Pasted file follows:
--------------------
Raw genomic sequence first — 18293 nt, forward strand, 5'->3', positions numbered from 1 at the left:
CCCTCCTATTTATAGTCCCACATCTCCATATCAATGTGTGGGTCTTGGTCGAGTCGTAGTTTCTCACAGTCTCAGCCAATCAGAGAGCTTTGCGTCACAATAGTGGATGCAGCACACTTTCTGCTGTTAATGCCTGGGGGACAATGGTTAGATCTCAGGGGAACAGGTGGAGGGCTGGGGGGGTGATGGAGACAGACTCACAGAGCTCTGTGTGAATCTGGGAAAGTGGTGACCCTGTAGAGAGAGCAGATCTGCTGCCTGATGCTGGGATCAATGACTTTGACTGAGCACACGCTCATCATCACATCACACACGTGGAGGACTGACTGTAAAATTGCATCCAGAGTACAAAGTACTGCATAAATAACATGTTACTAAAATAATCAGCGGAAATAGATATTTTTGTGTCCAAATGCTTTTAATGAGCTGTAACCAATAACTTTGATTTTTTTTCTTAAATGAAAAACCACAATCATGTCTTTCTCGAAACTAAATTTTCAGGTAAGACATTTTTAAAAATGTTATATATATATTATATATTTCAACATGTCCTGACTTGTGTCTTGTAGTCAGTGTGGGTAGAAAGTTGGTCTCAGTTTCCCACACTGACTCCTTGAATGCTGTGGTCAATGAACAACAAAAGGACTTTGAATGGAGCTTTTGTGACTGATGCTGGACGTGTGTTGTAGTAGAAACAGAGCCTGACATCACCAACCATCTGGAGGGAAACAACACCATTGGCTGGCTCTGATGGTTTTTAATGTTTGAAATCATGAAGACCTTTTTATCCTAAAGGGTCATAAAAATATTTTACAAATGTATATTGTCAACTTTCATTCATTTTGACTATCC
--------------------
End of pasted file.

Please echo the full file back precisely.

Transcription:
Raw genomic sequence first — 18293 nt, forward strand, 5'->3', positions numbered from 1 at the left:
CCCTCCTATTTATAGTCCCACATCTCCATATCAATGTGTGGGTCTTGGTCGAGTCGTAGTTTCTCACAGTCTCAGCCAATCAGAGAGCTTTGCGTCACAATAGTGGATGCAGCACACTTTCTGCTGTTAATGCCTGGGGGACAATGGTTAGATCTCAGGGGAACAGGTGGAGGGCTGGGGGGGTGATGGAGACAGACTCACAGAGCTCTGTGTGAATCTGGGAAAGTGGTGACCCTGTAGAGAGAGCAGATCTGCTGCCTGATGCTGGGATCAATGACTTTGACTGAGCACACGCTCATCATCACATCACACACGTGGAGGACTGACTGTAAAATTGCATCCAGAGTACAAAGTACTGCATAAATAACATGTTACTAAAATAATCAGCGGAAATAGATATTTTTGTGTCCAAATGCTTTTAATGAGCTGTAACCAATAACTTTGATTTTTTTTCTTAAATGAAAAACCACAATCATGTCTTTCTCGAAACTAAATTTTCAGGTAAGACATTTTTAAAAATGTTATATATATATTATATATTTCAACATGTCCTGACTTGTGTCTTGTAGTCAGTGTGGGTAGAAAGTTGGTCTCAGTTTCCCACACTGACTCCTTGAATGCTGTGGTCAATGAACAACAAAAGGACTTTGAATGGAGCTTTTGTGACTGATGCTGGACGTGTGTTGTAGTAGAAACAGAGCCTGACATCACCAACCATCTGGAGGGAAACAACACCATTGGCTGGCTCTGATGGTTTTTAATGTTTGAAATCATGAAGACCTTTTTATCCTAAAGGGTCATAAAAATATTTTACAAATGTATATTGTCAACTTTCATTCATTTTGACTATCC